Antiplatelet agents are one of the most frequently used drugs in clinical practice. With regard to their wide pharmacodynamic variability, RF could significantly modify the response to these drugs. Multiple factors including changes in glycemic control and lipid profile may influence platelet reactivity and response to antiaggregating agents during RF. Patients with DM are particularly exposed to this hazard given their adverse metablolic features and comorbidities that could affect platelet function [21, 22]. Although the mechanisms for clopidogrel resistance related to RF are probably multiple in diabetic patients, inadequate metabolic control might be one of the contributor factors [23, 24]. Major glycemic excursions associated with RF may lead to non-enzymatic glycosylation of platelet membrane proteins changing their structure and conformation and consequently their function [25, 26]. Hyperglycemia may also affect platelet clopidogrel response through an increase of superoxide production or inflammatory markers discharge [20]. Geisler et al. [27] reported that diabetic patients with hyperglycemia had increased amounts of inflammatory markers in comparison to normoglycemics and non-diabetic patients. They showed that higher levels of inflammatory markers correlated with decreased response to aspirin and clopidogrel dual therapy, and found that hyperglycemia positively correlated with increased thrombus formation. In the present study, we showed that higher PRU values related to fasting was associated with a significant increase of serum triglycerides and decrease of HDL cholesterol which suggest that RF may have a lipid-related prothrombotic action. The fact that these parameters increased in the same time does not prove of course that the higher PRU values are caused by metabolic changes during Ramadan. Decrease in fish and olive oil consumption with increase of fatty acids mobilization from adipose tissue during RF could have a detrimental effects on serum lipid composition and may contribute to promote suboptimal response to antiplatelet agents. Although we demonstrated an increase of PRU values during and after RF, we did not observe higher rate of clopidogrel resistance as defined by the two cut-offs currently accepted. Early studies suggested that optimal threshold is between 230 and 240 PRU [28, 29], while post-hoc analysis of GRAVITAS suggested a somewhat lower cut-off, 208 PRU [30]. In our study, we used both PRU values and we demonstrated similar results and a trend to award a resistance increase with RF in DM patients. As optimal antiplatelet inhibition is essential in DM patients with CAD, we believe that those with borderline PRU values should be considered at increased risk of clopidogrel resistance during and after RF and should be managed on this basis.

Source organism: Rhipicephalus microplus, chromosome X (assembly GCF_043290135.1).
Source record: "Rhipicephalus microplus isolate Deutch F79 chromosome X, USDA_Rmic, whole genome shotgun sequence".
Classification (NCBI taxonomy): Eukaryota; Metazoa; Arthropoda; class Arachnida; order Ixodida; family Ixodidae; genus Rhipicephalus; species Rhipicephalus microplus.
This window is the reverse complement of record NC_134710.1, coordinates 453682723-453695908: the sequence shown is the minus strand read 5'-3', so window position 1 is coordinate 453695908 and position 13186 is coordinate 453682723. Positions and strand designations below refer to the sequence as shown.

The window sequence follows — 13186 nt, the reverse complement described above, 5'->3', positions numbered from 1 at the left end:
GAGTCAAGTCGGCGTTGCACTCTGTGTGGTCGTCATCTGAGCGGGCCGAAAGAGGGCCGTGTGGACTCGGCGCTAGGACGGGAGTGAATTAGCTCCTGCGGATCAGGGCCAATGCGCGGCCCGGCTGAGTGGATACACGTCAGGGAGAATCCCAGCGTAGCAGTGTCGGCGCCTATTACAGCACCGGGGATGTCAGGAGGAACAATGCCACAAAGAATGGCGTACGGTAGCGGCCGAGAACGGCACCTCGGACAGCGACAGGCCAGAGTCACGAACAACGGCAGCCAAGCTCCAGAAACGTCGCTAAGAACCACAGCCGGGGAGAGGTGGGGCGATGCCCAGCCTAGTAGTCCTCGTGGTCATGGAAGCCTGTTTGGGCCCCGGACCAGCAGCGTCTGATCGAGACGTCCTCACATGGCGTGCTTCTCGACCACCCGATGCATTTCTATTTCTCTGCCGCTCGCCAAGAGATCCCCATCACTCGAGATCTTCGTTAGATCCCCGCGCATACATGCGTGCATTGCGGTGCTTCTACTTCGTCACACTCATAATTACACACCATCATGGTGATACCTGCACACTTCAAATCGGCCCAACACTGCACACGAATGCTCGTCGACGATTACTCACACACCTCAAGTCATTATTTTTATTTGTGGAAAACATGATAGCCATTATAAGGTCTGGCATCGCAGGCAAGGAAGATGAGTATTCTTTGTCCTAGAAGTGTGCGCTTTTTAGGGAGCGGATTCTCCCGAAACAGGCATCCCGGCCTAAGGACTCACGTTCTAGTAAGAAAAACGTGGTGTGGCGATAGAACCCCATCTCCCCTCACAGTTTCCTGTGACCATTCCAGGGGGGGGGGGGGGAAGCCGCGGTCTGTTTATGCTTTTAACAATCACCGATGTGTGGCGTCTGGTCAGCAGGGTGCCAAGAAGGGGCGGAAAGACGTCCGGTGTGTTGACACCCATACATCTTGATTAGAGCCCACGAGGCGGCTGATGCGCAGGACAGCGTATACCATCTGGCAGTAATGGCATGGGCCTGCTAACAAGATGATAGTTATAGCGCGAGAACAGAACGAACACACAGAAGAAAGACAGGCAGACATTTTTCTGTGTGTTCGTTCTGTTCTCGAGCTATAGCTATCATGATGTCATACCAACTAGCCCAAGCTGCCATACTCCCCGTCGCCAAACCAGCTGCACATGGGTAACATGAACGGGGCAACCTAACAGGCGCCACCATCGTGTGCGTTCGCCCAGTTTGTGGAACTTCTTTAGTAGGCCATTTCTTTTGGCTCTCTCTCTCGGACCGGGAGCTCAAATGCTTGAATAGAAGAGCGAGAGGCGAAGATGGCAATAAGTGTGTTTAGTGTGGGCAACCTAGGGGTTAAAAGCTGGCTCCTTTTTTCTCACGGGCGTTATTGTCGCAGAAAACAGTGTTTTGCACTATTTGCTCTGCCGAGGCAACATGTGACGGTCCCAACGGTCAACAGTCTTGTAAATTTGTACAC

Limitations